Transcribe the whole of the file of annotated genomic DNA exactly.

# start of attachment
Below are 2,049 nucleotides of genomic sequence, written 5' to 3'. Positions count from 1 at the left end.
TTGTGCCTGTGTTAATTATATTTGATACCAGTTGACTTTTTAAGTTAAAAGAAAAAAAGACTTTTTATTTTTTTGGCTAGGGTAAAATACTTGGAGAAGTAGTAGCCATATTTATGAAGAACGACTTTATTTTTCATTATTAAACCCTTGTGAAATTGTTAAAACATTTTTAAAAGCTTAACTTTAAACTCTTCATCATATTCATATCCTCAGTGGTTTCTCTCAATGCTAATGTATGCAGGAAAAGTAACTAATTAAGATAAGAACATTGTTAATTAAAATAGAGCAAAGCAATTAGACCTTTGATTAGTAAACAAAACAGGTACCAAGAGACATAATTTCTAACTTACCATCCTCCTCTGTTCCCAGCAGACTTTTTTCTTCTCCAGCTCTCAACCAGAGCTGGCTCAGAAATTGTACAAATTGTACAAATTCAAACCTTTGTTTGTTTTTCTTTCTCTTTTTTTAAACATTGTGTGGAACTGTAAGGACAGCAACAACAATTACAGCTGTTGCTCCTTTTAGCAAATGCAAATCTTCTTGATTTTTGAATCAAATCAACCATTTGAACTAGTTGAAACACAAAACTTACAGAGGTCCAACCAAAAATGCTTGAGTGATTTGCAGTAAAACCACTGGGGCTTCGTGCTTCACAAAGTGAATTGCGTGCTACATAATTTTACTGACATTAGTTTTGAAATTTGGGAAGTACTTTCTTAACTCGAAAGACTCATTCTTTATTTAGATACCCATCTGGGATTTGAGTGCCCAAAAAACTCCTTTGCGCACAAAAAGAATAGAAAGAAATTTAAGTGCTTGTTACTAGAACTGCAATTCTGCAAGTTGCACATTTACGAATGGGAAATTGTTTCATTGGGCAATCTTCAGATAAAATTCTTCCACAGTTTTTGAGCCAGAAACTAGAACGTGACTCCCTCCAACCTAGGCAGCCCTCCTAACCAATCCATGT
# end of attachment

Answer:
Below are 2,049 nucleotides of genomic sequence, written 5' to 3'. Positions count from 1 at the left end.
TTGTGCCTGTGTTAATTATATTTGATACCAGTTGACTTTTTAAGTTAAAAGAAAAAAAGACTTTTTATTTTTTTGGCTAGGGTAAAATACTTGGAGAAGTAGTAGCCATATTTATGAAGAACGACTTTATTTTTCATTATTAAACCCTTGTGAAATTGTTAAAACATTTTTAAAAGCTTAACTTTAAACTCTTCATCATATTCATATCCTCAGTGGTTTCTCTCAATGCTAATGTATGCAGGAAAAGTAACTAATTAAGATAAGAACATTGTTAATTAAAATAGAGCAAAGCAATTAGACCTTTGATTAGTAAACAAAACAGGTACCAAGAGACATAATTTCTAACTTACCATCCTCCTCTGTTCCCAGCAGACTTTTTTCTTCTCCAGCTCTCAACCAGAGCTGGCTCAGAAATTGTACAAATTGTACAAATTCAAACCTTTGTTTGTTTTTCTTTCTCTTTTTTTAAACATTGTGTGGAACTGTAAGGACAGCAACAACAATTACAGCTGTTGCTCCTTTTAGCAAATGCAAATCTTCTTGATTTTTGAATCAAATCAACCATTTGAACTAGTTGAAACACAAAACTTACAGAGGTCCAACCAAAAATGCTTGAGTGATTTGCAGTAAAACCACTGGGGCTTCGTGCTTCACAAAGTGAATTGCGTGCTACATAATTTTACTGACATTAGTTTTGAAATTTGGGAAGTACTTTCTTAACTCGAAAGACTCATTCTTTATTTAGATACCCATCTGGGATTTGAGTGCCCAAAAAACTCCTTTGCGCACAAAAAGAATAGAAAGAAATTTAAGTGCTTGTTACTAGAACTGCAATTCTGCAAGTTGCACATTTACGAATGGGAAATTGTTTCATTGGGCAATCTTCAGATAAAATTCTTCCACAGTTTTTGAGCCAGAAACTAGAACGTGACTCCCTCCAACCTAGGCAGCCCTCCTAACCAATCCATGT